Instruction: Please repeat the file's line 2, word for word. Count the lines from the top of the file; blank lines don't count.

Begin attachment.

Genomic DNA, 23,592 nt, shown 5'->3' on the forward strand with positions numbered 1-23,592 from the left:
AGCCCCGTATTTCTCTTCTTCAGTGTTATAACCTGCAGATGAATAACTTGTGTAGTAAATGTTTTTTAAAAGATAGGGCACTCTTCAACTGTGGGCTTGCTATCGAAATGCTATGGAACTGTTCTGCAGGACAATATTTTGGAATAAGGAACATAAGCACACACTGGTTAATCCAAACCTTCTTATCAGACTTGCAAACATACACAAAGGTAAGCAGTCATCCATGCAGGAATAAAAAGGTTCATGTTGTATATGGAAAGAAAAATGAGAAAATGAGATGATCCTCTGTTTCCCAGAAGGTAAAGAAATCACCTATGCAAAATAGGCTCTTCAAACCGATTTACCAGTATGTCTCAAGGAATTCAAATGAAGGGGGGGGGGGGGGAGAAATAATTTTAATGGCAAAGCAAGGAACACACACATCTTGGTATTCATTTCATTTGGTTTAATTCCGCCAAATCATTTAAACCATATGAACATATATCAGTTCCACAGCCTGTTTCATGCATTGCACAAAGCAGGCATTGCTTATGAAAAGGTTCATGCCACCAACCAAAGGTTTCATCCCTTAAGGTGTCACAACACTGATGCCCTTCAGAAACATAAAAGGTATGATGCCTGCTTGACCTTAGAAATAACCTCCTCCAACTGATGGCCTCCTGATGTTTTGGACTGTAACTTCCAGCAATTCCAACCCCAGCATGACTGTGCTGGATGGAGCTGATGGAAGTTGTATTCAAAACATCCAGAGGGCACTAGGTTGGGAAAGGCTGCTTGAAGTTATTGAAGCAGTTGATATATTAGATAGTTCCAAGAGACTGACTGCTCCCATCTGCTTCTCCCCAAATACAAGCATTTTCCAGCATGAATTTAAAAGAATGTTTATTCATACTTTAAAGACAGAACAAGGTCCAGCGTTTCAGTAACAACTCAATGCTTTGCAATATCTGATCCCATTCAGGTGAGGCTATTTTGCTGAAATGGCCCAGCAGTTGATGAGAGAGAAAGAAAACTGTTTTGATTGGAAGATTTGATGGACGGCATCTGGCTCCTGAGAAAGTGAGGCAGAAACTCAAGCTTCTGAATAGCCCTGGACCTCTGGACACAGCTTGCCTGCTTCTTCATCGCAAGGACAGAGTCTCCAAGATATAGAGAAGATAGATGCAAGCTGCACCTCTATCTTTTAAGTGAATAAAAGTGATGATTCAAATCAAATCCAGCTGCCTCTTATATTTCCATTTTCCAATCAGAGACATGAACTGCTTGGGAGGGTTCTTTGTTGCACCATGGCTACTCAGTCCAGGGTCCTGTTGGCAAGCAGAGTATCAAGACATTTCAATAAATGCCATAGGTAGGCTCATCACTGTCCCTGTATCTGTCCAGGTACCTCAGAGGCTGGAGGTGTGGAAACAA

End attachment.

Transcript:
AGCCCCGTATTTCTCTTCTTCAGTGTTATAACCTGCAGATGAATAACTTGTGTAGTAAATGTTTTTTAAAAGATAGGGCACTCTTCAACTGTGGGCTTGCTATCGAAATGCTATGGAACTGTTCTGCAGGACAATATTTTGGAATAAGGAACATAAGCACACACTGGTTAATCCAAACCTTCTTATCAGACTTGCAAACATACACAAAGGTAAGCAGTCATCCATGCAGGAATAAAAAGGTTCATGTTGTATATGGAAAGAAAAATGAGAAAATGAGATGATCCTCTGTTTCCCAGAAGGTAAAGAAATCACCTATGCAAAATAGGCTCTTCAAACCGATTTACCAGTATGTCTCAAGGAATTCAAATGAAGGGGGGGGGGGGGGAGAAATAATTTTAATGGCAAAGCAAGGAACACACACATCTTGGTATTCATTTCATTTGGTTTAATTCCGCCAAATCATTTAAACCATATGAACATATATCAGTTCCACAGCCTGTTTCATGCATTGCACAAAGCAGGCATTGCTTATGAAAAGGTTCATGCCACCAACCAAAGGTTTCATCCCTTAAGGTGTCACAACACTGATGCCCTTCAGAAACATAAAAGGTATGATGCCTGCTTGACCTTAGAAATAACCTCCTCCAACTGATGGCCTCCTGATGTTTTGGACTGTAACTTCCAGCAATTCCAACCCCAGCATGACTGTGCTGGATGGAGCTGATGGAAGTTGTATTCAAAACATCCAGAGGGCACTAGGTTGGGAAAGGCTGCTTGAAGTTATTGAAGCAGTTGATATATTAGATAGTTCCAAGAGACTGACTGCTCCCATCTGCTTCTCCCCAAATACAAGCATTTTCCAGCATGAATTTAAAAGAATGTTTATTCATACTTTAAAGACAGAACAAGGTCCAGCGTTTCAGTAACAACTCAATGCTTTGCAATATCTGATCCCATTCAGGTGAGGCTATTTTGCTGAAATGGCCCAGCAGTTGATGAGAGAGAAAGAAAACTGTTTTGATTGGAAGATTTGATGGACGGCATCTGGCTCCTGAGAAAGTGAGGCAGAAACTCAAGCTTCTGAATAGCCCTGGACCTCTGGACACAGCTTGCCTGCTTCTTCATCGCAAGGACAGAGTCTCCAAGATATAGAGAAGATAGATGCAAGCTGCACCTCTATCTTTTAAGTGAATAAAAGTGATGATTCAAATCAAATCCAGCTGCCTCTTATATTTCCATTTTCCAATCAGAGACATGAACTGCTTGGGAGGGTTCTTTGTTGCACCATGGCTACTCAGTCCAGGGTCCTGTTGGCAAGCAGAGTATCAAGACATTTCAATAAATGCCATAGGTAGGCTCATCACTGTCCCTGTATCTGTCCAGGTACCTCAGAGGCTGGAGGTGTGGAAACAA